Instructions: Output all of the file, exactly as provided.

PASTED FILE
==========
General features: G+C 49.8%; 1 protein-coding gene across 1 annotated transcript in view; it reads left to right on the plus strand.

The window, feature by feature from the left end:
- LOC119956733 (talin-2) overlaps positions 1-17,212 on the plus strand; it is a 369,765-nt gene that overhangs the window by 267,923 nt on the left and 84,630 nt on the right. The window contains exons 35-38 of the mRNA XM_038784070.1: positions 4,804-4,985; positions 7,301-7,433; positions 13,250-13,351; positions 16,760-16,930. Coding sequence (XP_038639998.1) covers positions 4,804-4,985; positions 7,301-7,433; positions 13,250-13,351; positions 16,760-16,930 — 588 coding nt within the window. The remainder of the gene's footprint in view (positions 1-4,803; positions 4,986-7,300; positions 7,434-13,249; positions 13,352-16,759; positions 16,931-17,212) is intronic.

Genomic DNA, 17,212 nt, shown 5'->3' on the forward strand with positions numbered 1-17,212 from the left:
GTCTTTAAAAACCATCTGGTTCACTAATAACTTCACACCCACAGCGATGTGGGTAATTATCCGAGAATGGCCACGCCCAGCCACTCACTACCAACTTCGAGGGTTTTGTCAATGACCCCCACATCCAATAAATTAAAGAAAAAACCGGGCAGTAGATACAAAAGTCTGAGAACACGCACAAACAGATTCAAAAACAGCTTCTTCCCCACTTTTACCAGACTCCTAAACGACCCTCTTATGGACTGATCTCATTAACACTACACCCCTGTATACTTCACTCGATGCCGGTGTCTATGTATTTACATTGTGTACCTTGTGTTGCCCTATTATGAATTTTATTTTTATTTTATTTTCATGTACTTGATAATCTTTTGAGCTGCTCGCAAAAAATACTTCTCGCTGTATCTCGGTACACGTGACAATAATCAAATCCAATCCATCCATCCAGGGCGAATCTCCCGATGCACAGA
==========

General features: G+C 49.8%; 1 protein-coding gene across 1 annotated transcript in view; it reads left to right on the plus strand.

The window, feature by feature from the left end:
- LOC119956733 (talin-2) overlaps positions 1-17,212 on the plus strand; it is a 369,765-nt gene that overhangs the window by 267,923 nt on the left and 84,630 nt on the right. The window contains exons 35-38 of the mRNA XM_038784070.1: positions 4,804-4,985; positions 7,301-7,433; positions 13,250-13,351; positions 16,760-16,930. Coding sequence (XP_038639998.1) covers positions 4,804-4,985; positions 7,301-7,433; positions 13,250-13,351; positions 16,760-16,930 — 588 coding nt within the window. The remainder of the gene's footprint in view (positions 1-4,803; positions 4,986-7,300; positions 7,434-13,249; positions 13,352-16,759; positions 16,931-17,212) is intronic.

Genomic DNA, 17,212 nt, shown 5'->3' on the forward strand with positions numbered 1-17,212 from the left:
GTCTTTAAAAACCATCTGGTTCACTAATAACTTCACACCCACAGCGATGTGGGTAATTATCCGAGAATGGCCACGCCCAGCCACTCACTACCAACTTCGAGGGTTTTGTCAATGACCCCCACATCCAATAAATTAAAGAAAAAACCGGGCAGTAGATACAAAAGTCTGAGAACACGCACAAACAGATTCAAAAACAGCTTCTTCCCCACTTTTACCAGACTCCTAAACGACCCTCTTATGGACTGATCTCATTAACACTACACCCCTGTATACTTCACTCGATGCCGGTGTCTATGTATTTACATTGTGTACCTTGTGTTGCCCTATTATGAATTTTATTTTTATTTTATTTTCATGTACTTGATAATCTTTTGAGCTGCTCGCAAAAAATACTTCTCGCTGTATCTCGGTACACGTGACAATAATCAAATCCAATCCATCCATCCAGGGCGAATCTCCCGATGCACAGA